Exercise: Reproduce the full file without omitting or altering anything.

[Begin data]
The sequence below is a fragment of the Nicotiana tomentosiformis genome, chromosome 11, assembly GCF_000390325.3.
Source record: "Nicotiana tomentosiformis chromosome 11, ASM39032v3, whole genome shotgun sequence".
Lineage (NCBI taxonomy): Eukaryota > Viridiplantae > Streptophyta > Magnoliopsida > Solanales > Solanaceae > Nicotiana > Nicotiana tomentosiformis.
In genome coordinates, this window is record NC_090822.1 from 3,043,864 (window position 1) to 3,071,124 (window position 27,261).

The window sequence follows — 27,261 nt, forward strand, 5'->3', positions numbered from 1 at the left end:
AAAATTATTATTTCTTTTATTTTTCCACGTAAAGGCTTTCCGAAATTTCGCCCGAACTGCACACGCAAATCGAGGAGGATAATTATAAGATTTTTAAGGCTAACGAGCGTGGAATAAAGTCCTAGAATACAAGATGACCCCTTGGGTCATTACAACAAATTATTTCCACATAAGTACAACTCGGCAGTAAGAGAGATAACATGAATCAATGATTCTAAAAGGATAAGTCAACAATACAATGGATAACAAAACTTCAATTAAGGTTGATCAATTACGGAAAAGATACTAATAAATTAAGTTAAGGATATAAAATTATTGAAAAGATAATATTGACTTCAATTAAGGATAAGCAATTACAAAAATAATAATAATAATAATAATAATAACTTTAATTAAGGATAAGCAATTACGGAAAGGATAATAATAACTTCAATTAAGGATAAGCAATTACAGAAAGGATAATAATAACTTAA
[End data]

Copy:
The sequence below is a fragment of the Nicotiana tomentosiformis genome, chromosome 11, assembly GCF_000390325.3.
Source record: "Nicotiana tomentosiformis chromosome 11, ASM39032v3, whole genome shotgun sequence".
Lineage (NCBI taxonomy): Eukaryota > Viridiplantae > Streptophyta > Magnoliopsida > Solanales > Solanaceae > Nicotiana > Nicotiana tomentosiformis.
In genome coordinates, this window is record NC_090822.1 from 3,043,864 (window position 1) to 3,071,124 (window position 27,261).

The window sequence follows — 27,261 nt, forward strand, 5'->3', positions numbered from 1 at the left end:
AAAATTATTATTTCTTTTATTTTTCCACGTAAAGGCTTTCCGAAATTTCGCCCGAACTGCACACGCAAATCGAGGAGGATAATTATAAGATTTTTAAGGCTAACGAGCGTGGAATAAAGTCCTAGAATACAAGATGACCCCTTGGGTCATTACAACAAATTATTTCCACATAAGTACAACTCGGCAGTAAGAGAGATAACATGAATCAATGATTCTAAAAGGATAAGTCAACAATACAATGGATAACAAAACTTCAATTAAGGTTGATCAATTACGGAAAAGATACTAATAAATTAAGTTAAGGATATAAAATTATTGAAAAGATAATATTGACTTCAATTAAGGATAAGCAATTACAAAAATAATAATAATAATAATAATAATAACTTTAATTAAGGATAAGCAATTACGGAAAGGATAATAATAACTTCAATTAAGGATAAGCAATTACAGAAAGGATAATAATAACTTAA